Women on wellness
a heaLThy LIFe: WhIch Weon are FeeLING heaLThy, aND SO haPPy This month weONe areIN focusing the topi cSO ofGOOD, FoodSO and making choices so ThaT thatWe FeeL LIKe are ONlife: TOP OF The we live a We healthy one in WOrLD! which we are feeling so good, so healthy, and so happy that we feel like we are on top of the world!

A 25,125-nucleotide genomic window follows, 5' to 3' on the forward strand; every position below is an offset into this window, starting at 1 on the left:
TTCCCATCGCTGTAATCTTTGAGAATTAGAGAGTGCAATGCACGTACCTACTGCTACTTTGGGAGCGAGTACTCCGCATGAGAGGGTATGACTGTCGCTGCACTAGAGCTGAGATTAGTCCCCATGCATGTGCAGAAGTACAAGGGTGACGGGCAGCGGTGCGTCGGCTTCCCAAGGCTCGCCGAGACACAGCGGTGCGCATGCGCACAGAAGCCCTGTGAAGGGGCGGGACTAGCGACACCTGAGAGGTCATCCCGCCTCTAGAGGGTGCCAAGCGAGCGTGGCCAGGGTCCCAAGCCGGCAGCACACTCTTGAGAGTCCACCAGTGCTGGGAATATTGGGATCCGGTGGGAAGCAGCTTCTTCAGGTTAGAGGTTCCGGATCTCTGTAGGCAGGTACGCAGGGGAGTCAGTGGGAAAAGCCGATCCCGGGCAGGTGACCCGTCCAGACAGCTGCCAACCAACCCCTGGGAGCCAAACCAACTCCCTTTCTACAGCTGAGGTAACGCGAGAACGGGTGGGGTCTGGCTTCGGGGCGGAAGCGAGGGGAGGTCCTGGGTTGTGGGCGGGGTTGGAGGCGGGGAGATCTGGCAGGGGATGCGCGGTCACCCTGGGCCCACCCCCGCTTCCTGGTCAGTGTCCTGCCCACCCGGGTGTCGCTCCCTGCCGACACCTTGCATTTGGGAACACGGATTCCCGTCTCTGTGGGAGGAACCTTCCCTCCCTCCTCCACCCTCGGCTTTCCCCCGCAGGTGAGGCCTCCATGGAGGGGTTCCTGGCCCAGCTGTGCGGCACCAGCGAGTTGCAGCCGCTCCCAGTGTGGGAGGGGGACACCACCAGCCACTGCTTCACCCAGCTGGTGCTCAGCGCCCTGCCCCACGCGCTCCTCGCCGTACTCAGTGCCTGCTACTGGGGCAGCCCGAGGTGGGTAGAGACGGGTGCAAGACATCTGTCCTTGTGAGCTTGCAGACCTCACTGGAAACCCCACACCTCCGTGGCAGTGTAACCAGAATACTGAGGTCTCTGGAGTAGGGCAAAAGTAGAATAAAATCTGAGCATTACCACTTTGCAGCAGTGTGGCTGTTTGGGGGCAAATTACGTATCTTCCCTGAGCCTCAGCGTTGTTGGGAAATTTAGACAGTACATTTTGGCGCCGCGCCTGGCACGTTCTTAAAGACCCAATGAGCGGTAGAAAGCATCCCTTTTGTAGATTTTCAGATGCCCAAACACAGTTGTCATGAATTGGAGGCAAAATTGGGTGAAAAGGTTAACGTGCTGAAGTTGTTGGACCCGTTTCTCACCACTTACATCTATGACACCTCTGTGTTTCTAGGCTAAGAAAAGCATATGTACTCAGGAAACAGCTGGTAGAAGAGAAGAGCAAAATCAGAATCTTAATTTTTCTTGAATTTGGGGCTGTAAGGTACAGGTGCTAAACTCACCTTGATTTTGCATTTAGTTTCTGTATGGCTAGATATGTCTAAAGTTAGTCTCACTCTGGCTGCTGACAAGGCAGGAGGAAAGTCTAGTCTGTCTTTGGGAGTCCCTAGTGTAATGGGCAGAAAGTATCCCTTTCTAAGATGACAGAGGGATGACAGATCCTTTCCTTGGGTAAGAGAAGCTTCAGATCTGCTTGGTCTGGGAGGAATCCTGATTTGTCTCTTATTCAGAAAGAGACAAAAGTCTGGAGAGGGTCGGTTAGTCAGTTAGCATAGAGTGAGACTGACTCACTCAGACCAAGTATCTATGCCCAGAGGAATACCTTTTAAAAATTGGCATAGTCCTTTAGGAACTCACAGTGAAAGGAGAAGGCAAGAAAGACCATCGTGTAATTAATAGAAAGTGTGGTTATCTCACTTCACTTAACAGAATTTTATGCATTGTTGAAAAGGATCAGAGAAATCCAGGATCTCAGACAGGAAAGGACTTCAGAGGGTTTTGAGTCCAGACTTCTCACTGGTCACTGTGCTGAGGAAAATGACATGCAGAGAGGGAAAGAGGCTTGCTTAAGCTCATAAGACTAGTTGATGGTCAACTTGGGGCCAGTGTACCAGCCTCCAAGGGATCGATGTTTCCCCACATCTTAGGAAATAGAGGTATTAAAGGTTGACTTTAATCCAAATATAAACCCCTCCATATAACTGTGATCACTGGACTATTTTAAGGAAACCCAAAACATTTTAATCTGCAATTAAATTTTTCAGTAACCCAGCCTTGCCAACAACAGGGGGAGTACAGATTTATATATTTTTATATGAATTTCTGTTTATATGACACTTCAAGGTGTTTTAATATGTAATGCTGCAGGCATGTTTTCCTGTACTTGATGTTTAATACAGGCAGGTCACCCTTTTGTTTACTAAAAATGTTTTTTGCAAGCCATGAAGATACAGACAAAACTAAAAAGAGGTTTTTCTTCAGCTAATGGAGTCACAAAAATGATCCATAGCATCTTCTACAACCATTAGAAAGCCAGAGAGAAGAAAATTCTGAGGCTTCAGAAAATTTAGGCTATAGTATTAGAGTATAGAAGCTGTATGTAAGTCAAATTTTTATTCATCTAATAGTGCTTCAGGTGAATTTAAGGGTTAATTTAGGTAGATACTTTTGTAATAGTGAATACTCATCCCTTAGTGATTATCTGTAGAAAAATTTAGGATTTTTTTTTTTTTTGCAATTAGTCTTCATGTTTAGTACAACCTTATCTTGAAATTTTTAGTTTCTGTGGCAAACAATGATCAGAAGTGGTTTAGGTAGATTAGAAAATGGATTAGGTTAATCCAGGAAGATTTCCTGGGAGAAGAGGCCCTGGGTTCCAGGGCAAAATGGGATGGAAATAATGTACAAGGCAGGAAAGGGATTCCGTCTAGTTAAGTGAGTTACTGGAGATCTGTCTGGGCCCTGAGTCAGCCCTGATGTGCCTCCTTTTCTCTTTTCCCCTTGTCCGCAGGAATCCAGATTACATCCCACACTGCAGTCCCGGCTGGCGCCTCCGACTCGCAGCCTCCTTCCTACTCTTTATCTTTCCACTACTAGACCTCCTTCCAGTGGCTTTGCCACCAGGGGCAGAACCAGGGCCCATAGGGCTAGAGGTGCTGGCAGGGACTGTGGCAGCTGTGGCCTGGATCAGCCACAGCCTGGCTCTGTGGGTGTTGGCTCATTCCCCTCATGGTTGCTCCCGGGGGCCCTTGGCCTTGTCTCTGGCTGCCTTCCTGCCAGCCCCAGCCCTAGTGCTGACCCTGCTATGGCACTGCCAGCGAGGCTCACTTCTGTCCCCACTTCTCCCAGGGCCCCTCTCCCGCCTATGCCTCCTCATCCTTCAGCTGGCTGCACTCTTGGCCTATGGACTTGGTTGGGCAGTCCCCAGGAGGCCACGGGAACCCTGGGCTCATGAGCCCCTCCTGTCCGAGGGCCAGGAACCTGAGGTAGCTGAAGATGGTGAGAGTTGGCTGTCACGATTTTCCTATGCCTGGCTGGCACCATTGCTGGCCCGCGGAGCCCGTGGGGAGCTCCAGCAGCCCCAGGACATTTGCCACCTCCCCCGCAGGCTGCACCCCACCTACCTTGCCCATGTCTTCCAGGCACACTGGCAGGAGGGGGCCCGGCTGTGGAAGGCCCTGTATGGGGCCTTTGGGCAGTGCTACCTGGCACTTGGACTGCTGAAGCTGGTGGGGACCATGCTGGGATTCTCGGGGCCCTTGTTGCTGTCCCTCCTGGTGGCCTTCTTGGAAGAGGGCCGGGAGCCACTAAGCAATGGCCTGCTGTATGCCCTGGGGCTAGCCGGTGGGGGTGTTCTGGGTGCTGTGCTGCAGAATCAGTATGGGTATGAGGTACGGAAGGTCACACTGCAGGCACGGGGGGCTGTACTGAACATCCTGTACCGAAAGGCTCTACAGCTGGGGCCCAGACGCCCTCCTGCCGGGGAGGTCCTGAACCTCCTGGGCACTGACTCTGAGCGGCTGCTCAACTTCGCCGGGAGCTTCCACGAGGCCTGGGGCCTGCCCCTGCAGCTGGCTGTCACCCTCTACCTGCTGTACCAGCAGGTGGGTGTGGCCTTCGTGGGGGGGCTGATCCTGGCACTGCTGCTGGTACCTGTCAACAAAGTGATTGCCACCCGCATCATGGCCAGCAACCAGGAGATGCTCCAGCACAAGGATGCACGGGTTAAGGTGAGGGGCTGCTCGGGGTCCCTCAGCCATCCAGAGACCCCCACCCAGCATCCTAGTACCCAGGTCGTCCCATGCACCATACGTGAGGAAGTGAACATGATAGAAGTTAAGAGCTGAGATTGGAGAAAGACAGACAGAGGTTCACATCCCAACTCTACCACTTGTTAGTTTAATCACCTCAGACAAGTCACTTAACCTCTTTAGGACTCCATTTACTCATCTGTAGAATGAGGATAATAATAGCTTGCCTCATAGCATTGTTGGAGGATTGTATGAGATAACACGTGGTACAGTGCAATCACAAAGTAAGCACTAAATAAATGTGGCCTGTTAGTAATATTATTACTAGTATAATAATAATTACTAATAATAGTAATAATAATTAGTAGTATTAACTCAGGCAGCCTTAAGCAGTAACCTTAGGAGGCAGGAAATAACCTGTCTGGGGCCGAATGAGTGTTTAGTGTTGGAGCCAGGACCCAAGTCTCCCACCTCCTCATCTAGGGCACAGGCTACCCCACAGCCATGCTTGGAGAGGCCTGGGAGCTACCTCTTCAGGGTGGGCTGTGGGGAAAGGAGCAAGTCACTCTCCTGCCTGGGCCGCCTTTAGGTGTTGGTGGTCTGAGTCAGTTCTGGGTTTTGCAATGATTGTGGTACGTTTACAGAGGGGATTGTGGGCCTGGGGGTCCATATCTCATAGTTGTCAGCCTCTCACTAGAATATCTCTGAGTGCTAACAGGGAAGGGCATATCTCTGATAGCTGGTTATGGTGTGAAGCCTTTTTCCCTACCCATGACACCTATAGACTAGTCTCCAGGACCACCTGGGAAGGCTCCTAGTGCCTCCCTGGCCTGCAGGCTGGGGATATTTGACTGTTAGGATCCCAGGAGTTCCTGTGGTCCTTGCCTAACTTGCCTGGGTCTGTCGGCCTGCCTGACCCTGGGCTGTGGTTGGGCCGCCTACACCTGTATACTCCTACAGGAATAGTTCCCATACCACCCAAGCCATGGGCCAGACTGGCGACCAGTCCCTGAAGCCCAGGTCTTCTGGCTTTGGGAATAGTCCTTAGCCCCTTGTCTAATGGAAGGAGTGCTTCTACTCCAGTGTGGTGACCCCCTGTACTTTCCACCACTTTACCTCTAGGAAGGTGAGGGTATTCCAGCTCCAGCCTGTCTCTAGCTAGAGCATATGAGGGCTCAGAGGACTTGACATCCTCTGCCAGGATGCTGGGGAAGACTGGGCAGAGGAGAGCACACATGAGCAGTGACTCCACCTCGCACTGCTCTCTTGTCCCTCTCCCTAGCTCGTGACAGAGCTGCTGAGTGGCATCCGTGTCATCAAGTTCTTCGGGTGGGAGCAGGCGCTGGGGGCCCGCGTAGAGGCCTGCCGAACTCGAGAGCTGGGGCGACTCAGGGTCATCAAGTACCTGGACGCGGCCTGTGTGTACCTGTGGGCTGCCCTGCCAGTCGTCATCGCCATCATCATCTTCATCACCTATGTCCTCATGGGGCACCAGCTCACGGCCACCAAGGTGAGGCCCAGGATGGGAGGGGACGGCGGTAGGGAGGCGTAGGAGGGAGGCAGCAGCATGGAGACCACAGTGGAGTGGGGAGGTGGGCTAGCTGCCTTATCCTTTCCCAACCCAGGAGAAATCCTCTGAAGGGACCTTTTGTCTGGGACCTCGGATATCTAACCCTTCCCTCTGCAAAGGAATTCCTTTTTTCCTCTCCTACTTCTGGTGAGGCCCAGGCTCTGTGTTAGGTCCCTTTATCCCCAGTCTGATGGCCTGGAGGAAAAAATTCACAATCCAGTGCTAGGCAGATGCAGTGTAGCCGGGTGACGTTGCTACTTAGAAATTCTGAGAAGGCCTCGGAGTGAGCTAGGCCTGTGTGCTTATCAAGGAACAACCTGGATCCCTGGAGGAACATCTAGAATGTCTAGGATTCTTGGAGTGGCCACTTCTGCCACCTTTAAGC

Have you ever thought about why you eat? What role does food play in your life or, to put it another way, what kind of relationship do youabout have why withyou food? “Do you role ‘Eatdoes to Live’ orplay ‘Liveintoyour Eat?’” youput anitemotional eater, a person Have you ever thought eat? What food lifeAre or, to another way, what whose emotions impact what and when you eat? These questions are important for us to consider and help kind of relationship do you have with food? “Do you ‘Eat to Live’ or ‘Live to Eat?’” Are you an emotional eater, aus betterwhose understand howimpact our behaviors relative to eating and food can impact the overallfor health body weight person emotions what and when you eat? These questions are important us toand consider and goals that we strive to meet. help us better understand how our behaviors relative to eating and food can impact the overall health and body weight goals that we strive to meet. The behaviors you might explore your relationship with food, take a moment to answer have relative to eating are “yes or No” to the following questions: The behaviors you Explore your relationship with food, take a moment to answer affected by manytofactors yes No might have relative “Yes or No” to the following questions: in life: emotions, hunger, eating are affected by 1. Can you eat when you are hungry and quit when you are Y N 1. Can you eat when you are hungry and quit when you are satisfied? daily activities and even many factors in life: satisfied? Y N 2. D o you stop eating because you think you should (as opposed to your body being satisfied)? emotions, hunger, the proximity wedaily have to Y N 3. D 2. Do you on stop eating because you think you should (as o you make food choices based foods you enjoy? activities and even the your food. After evaluating to your body being satisfied)? Y N 4. D o you become physicallyopposed uncomfortable (such as weak, tired, dizzy, or headache) when you proximity we have to food the relationship with under-eat or diet? 3. Do you make food choices based on foods you enjoy? food. After evaluating are a combination of healthy foods and pleasurable foods? N 5. Do you feel that your food questions become: “How Ywill 4. selections Do you become physically uncomfortable (such as weak, your relationship with Y N 6. D o you have to eat in a certain pattern –always three meals a day or always at a certain time of we change the way we feel tired, dizzy, or headache) when you under-eat or diet? food the questions a day? about food?” and “How will we 5. Do you feel that your food selections are a combination of Y N 7. D o you trust that if you eat when you are hungry and stop when you are satisfied, you will not become: “How will we make healthy food choices?” healthy foods and pleasurable foods? get fat? change the way we Y N 8. D 6. Doeat you to that eat you in aare certain –always three meals o you feel guilty when you to have the point stuffedpattern and uncomfortable? feel about food?” and Y N 9. C an you balance the time you give to thoughts about food, weight and dieting a day or always at a certain time of a day? with other “How will we make important aspects of7. your such as relationships, work and self-development? Dolife, you trust that if you eat when you are hungry and stop healthy food choices?” Y N 10. D o you watch what other people eat and use that to determine what and how much you will eat? when you are satisfied, you will not get fat? an you leave some cookies on the plate because you know you can have some tomorrow? Y N 11. C 8. Do you feel guilty when you eat to the point that you are o you usually pick foods based on their calorie content? Y N 12. D stuffed and uncomfortable? Scoring – 9. Can you balance the time you give to thoughts about food, weight dieting with other important aspects of your life, • Add up all of the “No” responses to the and odd numbered questions • Give 1 point for each No and write it down. such as relationships, work and self-development? • Add up all of the Yes responses to the numbered questions 10. Do youeven watch what other people eat and use that to • Give 1 point for each of the Yes determine what and how much you will eat? • Total both of the numbers above. 11. Can you leave some cookies on the plate because you know you can have some tomorrow? Interpretation 12. Do ayou usually pick toward foods based oneating. their calorie content? Scores between 0 and 3: Indicates healthy attitude food and Scores between 4 and 8: Suggests cultural pressures about appearance and ideas as to how – to eat may be negatively affecting self-acceptance and overall much and whatScoring kinds of foods happiness. Exploring these may“No” be helpful. • Add up issues all of the responses to the odd numbered questions Scores between•9 and 12: Suggests serious issues food ranging from food obsession to an Give 1 point for each No andwith write it down. eating disorder. These issues could be interfering with daily life and may negatively affect overall • Add up all of the Yes responses to the even numbered questions health. Professional assistance is recommended to deal with thoughts, feelings, and behaviors • body Give image. 1 point for each of the Yes related to food and • Total both of the numbers above. Resource: Wellness USF, www.wellness.usf.edu